Liverpool – Tottenham Hotspur: Pochettino’s adjustments denied by late Liverpool winner (2-1)
Liverpool dominated the first half by exploiting the quality of their fullbacks and taking advantage of the weaker spots in Tottenham’s preferred starting formation. In the second half, Mauricio Pochettino made the necessary adjustments to restore the balance of the match, but it was Liverpool who won three vital points after scraping to a late game-winning own-goal.
Tactical analysis and match report by Josh Manley.
Liverpool hosted Tottenham at Anfield as Jürgen Klopp’s side looked to keep pace at the top of the table with Manchester City, who won away at Fulham on Saturday. Klopp lined up with a 4-3-3 formation as one comes to expect from his Liverpool team, especially in big games. Two changes were made from their previous Premier League game, with Jordan Henderson and James Milner coming into midfield to replace Fabinho and Adam Lallana.
Tottenham’s run of four league games without a win prior to this match had allowed the likes of Manchester United and Arsenal to creep up on them in the race for Champions League qualification. In a crucial game then, Mauricio Pochettino decided on switching to a back three. Two changes from their Premier League defeat at Southampton were made by Spurs. Toby Alderweireld replaced the injured Eric Dier, and Kieran Trippier replaced Kyle Walker-Peters.
Match prediction, standings and implications going into the weekend.
Spurs unable to contain Liverpool’s fullbacks
When Liverpool had the ball, Spurs defended in a 5-3-2 shape, which could occasionally and temporarily form a 5-4-1 when one of the strikers, usually Lucas Moura, would drop in alongside the midfield.
A commonly observed feature of the 5-3-2 formation when defending though, is the difficulty teams often experience in getting pressure on opposition fullbacks and defending switches of play. A pass from one side to the other. It usually requires either the wing-backs or the central midfielder to run over long distances in order to close down opposition fullbacks. And let fullbacks contributing to the offense be a common theme in Liverpool’s season.
Liverpool’s high 4-3-3 formation against Spurs’ deep 5-3-2 defense.
This game, especially the first thirty minutes or so, was a demonstration of this, as Liverpool repeatedly found Trent Alexander-Arnold and Andrew Robertson in space from switches of play. Christian Eriksen and Dele Alli simply could not cover enough ground to be able to prevent this.
Furthermore, the positioning of Liverpool’s wide forwards in the gaps between the wing-backs and wide center-backs in Spurs’ back five constrained Spurs’ wing-backs from being able to move forward and press, due to the risk of Mohamed Salah and Sadio Mané running into the vacated space.
Smart fullback positioning
The starting position and timing of the forward runs from Liverpool’s fullbacks are also worth noting. Instead of always positioning themselves high and wide as a starting point, they often start their runs from slightly deeper.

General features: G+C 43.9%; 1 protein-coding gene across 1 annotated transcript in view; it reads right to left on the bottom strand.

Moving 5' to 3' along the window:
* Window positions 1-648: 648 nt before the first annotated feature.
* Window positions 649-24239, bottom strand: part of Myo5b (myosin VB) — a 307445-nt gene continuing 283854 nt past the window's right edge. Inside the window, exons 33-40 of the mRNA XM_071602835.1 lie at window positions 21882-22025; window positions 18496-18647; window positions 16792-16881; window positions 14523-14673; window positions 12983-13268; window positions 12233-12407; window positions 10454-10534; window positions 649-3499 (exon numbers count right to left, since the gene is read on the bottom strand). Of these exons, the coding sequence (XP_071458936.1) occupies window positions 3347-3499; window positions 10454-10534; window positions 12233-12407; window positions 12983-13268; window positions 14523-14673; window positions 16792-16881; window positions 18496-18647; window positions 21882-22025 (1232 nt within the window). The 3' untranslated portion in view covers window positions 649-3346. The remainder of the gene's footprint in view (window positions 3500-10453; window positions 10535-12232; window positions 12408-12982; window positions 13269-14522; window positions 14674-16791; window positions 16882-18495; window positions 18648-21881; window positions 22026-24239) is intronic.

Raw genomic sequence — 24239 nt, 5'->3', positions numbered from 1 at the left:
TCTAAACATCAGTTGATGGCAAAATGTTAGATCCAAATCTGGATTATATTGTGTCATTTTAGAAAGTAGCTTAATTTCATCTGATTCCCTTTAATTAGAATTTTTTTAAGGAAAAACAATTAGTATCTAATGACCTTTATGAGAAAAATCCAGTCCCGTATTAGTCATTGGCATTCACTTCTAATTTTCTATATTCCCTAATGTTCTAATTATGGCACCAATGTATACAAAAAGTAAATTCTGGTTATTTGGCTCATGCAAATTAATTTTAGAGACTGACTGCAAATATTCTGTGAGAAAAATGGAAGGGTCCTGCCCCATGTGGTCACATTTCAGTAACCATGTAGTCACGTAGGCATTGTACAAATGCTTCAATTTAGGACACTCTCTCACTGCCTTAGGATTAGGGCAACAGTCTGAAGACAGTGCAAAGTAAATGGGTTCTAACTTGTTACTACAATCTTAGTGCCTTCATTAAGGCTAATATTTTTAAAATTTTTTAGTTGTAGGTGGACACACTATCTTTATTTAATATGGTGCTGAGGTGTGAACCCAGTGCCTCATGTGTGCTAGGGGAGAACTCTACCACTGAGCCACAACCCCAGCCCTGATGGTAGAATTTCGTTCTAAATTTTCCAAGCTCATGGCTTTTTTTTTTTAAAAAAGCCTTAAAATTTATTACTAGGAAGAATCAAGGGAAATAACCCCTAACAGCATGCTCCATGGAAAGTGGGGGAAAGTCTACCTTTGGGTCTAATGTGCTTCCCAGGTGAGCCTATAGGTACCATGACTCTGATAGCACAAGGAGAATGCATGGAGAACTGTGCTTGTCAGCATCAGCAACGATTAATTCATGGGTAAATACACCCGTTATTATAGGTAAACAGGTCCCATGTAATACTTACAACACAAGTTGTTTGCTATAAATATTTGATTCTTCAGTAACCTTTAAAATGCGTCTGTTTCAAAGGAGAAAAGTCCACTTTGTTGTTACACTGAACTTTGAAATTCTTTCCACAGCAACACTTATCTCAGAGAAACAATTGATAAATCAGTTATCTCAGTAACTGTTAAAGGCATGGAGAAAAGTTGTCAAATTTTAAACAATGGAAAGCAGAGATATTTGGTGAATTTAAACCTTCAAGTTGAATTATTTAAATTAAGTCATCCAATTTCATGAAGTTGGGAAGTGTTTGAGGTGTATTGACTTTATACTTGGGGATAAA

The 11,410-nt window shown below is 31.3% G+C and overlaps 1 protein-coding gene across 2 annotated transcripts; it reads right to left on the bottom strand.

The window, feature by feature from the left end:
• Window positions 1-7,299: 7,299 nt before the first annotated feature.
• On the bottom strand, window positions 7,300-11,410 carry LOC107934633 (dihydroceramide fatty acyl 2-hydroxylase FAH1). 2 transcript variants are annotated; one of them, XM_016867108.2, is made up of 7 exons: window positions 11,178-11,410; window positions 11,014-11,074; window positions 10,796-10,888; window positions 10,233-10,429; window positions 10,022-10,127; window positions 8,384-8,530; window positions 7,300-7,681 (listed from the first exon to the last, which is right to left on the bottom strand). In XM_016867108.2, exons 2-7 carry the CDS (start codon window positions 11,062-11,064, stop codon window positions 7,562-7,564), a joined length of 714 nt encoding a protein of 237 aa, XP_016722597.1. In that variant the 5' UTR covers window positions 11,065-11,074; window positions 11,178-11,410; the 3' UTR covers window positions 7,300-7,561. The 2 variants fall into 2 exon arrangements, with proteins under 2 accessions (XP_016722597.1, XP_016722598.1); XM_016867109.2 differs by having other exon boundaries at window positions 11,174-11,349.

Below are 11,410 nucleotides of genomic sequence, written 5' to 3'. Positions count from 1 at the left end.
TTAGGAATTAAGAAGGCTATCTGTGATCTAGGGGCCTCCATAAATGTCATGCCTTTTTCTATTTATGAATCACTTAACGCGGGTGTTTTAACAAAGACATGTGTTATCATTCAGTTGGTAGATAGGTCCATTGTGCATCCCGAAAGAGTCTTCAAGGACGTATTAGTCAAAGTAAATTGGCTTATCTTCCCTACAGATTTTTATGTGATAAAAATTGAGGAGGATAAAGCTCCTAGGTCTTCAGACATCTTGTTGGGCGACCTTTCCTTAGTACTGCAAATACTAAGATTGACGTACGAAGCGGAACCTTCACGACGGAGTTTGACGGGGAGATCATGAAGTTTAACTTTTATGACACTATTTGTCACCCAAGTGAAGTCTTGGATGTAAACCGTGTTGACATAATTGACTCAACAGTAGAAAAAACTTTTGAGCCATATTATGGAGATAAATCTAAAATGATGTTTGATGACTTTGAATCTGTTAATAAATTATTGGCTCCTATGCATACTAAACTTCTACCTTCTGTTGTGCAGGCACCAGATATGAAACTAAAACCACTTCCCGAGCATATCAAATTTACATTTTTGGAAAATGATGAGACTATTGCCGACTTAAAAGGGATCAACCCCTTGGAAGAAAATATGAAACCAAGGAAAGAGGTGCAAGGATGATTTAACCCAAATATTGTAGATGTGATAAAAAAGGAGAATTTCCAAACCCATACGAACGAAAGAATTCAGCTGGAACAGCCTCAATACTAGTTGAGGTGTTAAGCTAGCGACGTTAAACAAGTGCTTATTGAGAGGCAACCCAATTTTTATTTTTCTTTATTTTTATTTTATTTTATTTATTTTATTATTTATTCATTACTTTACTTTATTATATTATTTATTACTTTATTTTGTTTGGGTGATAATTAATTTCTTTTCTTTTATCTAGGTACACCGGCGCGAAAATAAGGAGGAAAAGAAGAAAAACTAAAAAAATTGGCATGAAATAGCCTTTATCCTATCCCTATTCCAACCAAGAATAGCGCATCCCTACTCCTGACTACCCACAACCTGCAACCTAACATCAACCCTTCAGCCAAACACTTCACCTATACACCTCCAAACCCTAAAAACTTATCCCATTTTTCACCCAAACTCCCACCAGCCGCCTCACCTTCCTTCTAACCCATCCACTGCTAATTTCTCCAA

They then make forward runs when they see a trigger that suggests an imminent switch of play, for example a teammate on the ball opening their body as they are about to hit a cross-field pass. Arriving into the space to receive the ball rather than being stood static firstly makes them harder to mark, and secondly allows them to move onto the ball with momentum to drive forward.
Note just how important Liverpool’s fullbacks were in getting the ball forward.
Spurs’ inability to neutralise the threat of Liverpool’s fullbacks proved decisive after fifteen minutes, as Robertson’s cross was headed in by Roberto Firmino to put Liverpool 1-0 up.
Firmino himself also benefited in other ways from Spurs’ defensive problems. Eriksen and Alli having to cover large distances out of possession meant that they often left plenty of space around Moussa Sissoko, which Firmino could exploit by dropping into midfield areas to receive the ball, as he so often does.
Towards the end of the first half, it should be noted that Lucas Moura seemingly began playing deeper as a left-midfielder. As stated earlier, this was something that emerged throughout, but seemed to become more common later in the half, and helped to provide slightly more cover on the wings where Spurs had struggled.
In their 5-3-2 formation, Spurs struggled to progress the ball up the pitch.
Spurs struggle against Liverpool’s block
Spurs also struggled somewhat when it came to creating attacks of their own against Liverpool’s pressing. Liverpool started their press in their customary narrow 4-3-3 shape, matching up with Spurs’ back three and making it difficult to play into midfield.
Sometimes Sissoko or another midfielder could be found behind the first line of pressure, but as soon as they received the ball they were pressured from behind by Liverpool’s central midfielders. The wing-backs for Spurs then, were seemingly the free players, just as the fullbacks were for Liverpool.